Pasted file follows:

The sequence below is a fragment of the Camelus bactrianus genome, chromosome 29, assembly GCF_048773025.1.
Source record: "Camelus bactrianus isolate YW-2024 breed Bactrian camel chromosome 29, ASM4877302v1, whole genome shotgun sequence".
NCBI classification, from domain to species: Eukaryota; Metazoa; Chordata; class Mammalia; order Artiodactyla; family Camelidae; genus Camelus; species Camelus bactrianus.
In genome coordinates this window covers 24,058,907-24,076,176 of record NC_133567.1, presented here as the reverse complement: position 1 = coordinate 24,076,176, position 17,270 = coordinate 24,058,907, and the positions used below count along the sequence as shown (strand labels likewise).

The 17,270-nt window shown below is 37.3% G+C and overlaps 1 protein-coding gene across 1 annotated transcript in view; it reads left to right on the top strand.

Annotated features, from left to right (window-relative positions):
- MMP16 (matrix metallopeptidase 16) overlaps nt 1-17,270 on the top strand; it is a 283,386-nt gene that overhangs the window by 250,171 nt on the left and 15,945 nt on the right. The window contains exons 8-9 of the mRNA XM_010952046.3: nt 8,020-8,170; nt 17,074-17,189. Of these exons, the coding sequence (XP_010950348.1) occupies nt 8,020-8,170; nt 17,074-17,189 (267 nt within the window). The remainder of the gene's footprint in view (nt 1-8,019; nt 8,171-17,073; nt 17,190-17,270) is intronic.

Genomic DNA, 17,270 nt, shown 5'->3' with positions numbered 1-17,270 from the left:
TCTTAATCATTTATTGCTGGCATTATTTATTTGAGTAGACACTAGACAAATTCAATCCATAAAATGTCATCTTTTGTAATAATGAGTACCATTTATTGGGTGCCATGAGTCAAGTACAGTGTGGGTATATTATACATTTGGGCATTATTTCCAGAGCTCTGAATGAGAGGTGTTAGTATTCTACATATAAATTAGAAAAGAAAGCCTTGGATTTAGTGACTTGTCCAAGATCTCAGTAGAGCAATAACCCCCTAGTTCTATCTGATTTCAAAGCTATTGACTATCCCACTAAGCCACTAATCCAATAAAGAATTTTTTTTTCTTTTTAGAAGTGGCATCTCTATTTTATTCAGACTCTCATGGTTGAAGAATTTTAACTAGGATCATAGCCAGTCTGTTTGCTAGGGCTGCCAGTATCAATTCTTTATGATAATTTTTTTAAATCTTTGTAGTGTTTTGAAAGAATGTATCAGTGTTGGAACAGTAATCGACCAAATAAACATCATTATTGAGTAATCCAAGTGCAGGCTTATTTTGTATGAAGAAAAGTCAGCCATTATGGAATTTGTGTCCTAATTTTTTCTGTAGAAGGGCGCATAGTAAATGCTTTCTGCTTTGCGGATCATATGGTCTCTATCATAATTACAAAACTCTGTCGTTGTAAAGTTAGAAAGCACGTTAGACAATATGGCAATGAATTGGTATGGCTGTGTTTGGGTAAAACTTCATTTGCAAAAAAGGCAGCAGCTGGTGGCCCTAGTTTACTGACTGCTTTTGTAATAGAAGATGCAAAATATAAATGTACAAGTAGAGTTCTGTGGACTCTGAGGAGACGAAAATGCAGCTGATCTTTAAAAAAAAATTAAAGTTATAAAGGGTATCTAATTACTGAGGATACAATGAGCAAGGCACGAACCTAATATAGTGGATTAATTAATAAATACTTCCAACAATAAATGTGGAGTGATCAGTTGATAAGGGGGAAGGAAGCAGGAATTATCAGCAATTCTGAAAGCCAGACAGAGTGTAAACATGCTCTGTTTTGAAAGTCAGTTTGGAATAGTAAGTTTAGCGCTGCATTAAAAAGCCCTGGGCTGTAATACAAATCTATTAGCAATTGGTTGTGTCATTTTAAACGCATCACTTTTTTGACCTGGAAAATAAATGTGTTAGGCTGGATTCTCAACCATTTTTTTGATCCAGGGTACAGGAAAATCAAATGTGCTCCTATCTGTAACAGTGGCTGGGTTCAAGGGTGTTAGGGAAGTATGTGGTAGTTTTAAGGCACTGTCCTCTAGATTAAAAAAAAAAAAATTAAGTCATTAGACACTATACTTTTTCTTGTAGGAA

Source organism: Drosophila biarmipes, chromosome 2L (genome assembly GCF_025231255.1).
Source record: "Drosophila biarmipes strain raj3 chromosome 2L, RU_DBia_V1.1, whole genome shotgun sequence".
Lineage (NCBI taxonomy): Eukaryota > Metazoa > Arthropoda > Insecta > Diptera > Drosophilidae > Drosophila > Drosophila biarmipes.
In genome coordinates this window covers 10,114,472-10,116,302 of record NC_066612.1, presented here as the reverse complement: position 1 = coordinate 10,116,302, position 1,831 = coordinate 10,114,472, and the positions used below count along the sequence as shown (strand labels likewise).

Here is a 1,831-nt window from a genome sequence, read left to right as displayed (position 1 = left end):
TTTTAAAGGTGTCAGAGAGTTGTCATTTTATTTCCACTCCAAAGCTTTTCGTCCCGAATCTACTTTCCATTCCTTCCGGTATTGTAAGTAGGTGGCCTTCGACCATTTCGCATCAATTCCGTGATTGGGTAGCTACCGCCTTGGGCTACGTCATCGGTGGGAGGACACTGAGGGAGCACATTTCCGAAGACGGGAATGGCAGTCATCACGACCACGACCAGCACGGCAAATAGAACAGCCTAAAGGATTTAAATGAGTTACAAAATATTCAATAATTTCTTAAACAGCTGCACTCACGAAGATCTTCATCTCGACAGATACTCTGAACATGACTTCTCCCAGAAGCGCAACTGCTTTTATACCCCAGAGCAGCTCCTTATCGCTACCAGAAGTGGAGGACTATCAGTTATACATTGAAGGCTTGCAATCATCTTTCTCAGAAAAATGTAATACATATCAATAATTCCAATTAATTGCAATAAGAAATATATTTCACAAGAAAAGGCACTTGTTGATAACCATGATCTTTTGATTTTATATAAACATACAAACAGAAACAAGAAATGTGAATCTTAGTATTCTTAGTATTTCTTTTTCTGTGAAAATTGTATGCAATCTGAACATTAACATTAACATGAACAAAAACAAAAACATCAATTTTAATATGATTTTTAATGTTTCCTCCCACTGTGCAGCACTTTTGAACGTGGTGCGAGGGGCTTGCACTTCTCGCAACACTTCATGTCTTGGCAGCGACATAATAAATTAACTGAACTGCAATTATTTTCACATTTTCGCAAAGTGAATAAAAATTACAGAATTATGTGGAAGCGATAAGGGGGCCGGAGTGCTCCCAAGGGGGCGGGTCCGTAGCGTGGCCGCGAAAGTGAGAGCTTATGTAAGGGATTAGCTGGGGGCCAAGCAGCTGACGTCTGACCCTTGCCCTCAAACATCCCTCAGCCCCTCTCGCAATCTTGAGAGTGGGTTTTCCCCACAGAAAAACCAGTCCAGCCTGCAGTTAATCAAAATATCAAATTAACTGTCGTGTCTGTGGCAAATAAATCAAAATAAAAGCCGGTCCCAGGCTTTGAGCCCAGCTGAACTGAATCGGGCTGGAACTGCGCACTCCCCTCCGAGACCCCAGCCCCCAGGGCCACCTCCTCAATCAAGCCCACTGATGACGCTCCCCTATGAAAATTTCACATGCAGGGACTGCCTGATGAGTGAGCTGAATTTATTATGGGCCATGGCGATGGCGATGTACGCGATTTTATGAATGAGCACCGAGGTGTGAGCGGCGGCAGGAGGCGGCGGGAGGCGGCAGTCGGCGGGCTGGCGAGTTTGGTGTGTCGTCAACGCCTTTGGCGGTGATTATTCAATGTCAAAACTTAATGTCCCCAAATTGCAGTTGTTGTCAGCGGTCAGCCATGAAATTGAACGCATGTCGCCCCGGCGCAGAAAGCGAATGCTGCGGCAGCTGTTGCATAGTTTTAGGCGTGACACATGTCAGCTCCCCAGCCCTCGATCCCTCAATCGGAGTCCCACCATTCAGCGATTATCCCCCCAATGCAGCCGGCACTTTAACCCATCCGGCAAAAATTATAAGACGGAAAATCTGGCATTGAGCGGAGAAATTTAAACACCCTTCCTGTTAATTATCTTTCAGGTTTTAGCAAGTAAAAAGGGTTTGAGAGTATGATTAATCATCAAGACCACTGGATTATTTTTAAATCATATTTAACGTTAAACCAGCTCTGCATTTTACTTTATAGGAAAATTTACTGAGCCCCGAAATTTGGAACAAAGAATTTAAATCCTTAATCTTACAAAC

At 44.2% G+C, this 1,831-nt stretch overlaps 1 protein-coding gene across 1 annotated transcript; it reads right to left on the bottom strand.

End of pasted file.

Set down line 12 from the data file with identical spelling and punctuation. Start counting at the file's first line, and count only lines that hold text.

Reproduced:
Lineage (NCBI taxonomy): Eukaryota > Metazoa > Arthropoda > Insecta > Diptera > Drosophilidae > Drosophila > Drosophila biarmipes.